Issue: What is the basis of an implied warranty of merchantability claim?
|Area of Law:||Personal Injury & Negligence, UCC & Secured Transactions|
|Keywords:||Merchantability claim; Implied warranty; Claim for strict products liability|
|Cited Statutes:||U.C.C. § 2-314|
There has been some discussion among the courts whether a “merchantability claim” under U.C.C. § 2-314 is better construed as a claim for strict products liability.
The law implies a warranty by a manufacturer that places a product on the market that it is reasonably fit for the intended purposes for which such product is used. If the product is not reasonably fit to be used for its ordinary purposes, the warranty is breached. (See PJI 2:142.) For a manufacturer to be liable for a claim of breach of implied warranty of merchantability, the plaintiff must establish that the product was not reasonably fit for the purposes for which it was intended (i.e. defective) and that the product was the proximate cause of the plaintiff’s injury. For purposes of U.C.C. § 2-314 “merchantability,” a product essentially must be of “average quality.”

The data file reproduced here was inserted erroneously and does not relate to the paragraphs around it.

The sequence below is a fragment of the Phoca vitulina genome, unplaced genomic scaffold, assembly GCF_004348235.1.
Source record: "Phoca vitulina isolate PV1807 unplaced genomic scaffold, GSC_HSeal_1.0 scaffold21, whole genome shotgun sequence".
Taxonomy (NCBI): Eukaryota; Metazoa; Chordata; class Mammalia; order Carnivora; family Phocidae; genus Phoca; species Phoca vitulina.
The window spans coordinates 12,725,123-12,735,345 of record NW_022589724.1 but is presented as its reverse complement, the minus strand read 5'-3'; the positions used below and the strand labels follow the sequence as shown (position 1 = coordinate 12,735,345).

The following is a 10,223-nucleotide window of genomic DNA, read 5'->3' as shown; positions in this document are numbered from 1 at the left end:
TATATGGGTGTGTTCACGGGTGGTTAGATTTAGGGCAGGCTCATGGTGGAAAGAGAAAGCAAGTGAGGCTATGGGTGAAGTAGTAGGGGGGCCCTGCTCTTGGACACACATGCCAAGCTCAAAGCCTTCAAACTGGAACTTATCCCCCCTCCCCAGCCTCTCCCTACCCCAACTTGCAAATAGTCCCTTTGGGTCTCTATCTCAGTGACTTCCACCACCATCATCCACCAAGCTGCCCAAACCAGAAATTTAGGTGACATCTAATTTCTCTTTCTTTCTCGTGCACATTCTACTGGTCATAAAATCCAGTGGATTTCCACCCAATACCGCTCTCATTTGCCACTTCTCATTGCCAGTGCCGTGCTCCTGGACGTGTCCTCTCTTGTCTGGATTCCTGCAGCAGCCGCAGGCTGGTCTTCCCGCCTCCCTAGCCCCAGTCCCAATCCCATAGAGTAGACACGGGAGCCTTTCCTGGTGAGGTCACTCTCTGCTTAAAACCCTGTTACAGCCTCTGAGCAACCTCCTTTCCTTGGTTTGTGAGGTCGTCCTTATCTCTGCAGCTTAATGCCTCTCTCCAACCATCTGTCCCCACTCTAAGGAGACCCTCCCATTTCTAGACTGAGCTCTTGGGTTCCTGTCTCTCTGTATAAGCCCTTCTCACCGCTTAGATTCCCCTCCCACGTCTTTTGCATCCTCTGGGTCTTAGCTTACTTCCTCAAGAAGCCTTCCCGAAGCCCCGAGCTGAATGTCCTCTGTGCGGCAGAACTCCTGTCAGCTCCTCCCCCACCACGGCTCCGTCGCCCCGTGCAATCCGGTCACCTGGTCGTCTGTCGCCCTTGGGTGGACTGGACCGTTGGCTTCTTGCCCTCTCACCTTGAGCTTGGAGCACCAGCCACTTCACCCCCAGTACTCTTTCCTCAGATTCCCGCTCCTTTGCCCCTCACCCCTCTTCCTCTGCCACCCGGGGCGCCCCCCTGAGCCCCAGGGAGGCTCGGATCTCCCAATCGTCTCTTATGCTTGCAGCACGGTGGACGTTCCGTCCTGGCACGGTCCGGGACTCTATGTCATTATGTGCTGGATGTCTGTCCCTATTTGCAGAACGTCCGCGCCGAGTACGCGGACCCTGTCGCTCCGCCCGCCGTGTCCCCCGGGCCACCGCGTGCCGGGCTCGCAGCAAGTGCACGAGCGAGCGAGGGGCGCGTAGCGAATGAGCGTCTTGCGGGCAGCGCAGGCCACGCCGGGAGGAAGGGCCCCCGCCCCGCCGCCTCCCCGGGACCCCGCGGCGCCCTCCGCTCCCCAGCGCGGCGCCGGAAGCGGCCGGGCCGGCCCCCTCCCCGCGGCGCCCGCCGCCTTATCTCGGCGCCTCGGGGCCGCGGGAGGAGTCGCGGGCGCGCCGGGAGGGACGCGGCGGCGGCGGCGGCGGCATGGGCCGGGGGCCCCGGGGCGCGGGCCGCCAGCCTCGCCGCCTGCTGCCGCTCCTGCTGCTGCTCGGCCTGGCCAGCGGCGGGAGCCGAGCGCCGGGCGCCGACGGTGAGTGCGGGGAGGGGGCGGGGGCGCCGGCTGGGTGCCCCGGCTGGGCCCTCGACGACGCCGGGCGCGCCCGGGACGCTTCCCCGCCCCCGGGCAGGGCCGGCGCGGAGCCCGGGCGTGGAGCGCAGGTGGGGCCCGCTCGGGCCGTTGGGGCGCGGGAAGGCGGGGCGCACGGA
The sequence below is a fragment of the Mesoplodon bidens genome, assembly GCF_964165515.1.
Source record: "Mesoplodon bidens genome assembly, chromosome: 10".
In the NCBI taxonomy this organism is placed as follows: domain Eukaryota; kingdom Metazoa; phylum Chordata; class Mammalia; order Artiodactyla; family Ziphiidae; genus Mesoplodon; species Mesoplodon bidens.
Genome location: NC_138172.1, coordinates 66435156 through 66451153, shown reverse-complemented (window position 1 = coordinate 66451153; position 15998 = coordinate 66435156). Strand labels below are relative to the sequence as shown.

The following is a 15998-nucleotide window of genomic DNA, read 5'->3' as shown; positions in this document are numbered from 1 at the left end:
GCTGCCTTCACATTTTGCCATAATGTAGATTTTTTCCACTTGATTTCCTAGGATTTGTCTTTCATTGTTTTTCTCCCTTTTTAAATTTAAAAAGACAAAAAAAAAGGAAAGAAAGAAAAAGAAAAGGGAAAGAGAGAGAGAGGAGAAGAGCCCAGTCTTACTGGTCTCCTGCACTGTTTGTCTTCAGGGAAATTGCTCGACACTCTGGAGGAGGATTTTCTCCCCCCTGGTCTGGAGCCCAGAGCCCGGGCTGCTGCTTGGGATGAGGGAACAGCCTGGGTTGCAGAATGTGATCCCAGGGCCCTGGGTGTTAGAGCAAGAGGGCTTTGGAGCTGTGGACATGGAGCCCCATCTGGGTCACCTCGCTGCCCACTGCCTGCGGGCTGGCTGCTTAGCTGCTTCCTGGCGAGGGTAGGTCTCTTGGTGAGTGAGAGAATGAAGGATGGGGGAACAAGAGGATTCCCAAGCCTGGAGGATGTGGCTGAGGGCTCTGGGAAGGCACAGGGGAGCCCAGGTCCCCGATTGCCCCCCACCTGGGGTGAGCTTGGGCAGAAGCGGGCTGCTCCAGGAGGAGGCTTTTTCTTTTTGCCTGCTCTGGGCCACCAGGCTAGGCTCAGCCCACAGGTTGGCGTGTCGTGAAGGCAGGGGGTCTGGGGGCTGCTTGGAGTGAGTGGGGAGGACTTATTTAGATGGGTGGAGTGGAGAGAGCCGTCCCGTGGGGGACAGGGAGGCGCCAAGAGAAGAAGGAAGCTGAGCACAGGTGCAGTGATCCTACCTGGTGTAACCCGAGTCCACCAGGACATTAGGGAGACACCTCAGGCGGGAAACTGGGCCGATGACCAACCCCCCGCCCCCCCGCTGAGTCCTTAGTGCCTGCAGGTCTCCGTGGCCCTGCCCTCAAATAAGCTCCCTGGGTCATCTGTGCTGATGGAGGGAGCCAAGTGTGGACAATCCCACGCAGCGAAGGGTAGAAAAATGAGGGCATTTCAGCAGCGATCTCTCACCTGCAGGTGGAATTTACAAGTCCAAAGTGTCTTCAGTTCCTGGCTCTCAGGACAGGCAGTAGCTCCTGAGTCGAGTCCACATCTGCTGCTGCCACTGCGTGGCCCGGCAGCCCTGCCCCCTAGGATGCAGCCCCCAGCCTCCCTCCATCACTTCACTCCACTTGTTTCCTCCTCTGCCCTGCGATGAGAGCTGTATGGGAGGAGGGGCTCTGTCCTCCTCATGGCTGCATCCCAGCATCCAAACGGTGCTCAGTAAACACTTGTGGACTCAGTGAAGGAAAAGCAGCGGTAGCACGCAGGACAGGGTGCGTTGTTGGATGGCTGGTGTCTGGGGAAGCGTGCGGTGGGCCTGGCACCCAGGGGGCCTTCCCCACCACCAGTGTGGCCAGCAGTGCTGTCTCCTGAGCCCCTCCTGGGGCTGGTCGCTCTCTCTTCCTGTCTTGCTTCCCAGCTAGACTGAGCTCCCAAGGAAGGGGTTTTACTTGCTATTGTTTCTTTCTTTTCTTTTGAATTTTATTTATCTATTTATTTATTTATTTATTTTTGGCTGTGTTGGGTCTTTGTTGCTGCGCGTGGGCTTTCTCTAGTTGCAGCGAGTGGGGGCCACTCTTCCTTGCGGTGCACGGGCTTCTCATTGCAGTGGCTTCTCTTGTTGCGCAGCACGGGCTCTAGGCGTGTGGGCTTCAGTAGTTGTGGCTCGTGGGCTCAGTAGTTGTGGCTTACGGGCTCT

U.C.C. § 2-314 provides that an implied warranty of merchantability may be modified as per § 2-316, which requires that a modification of the implied warranty of merchantability be conspicuously written and must specifically disclaim “merchantability.”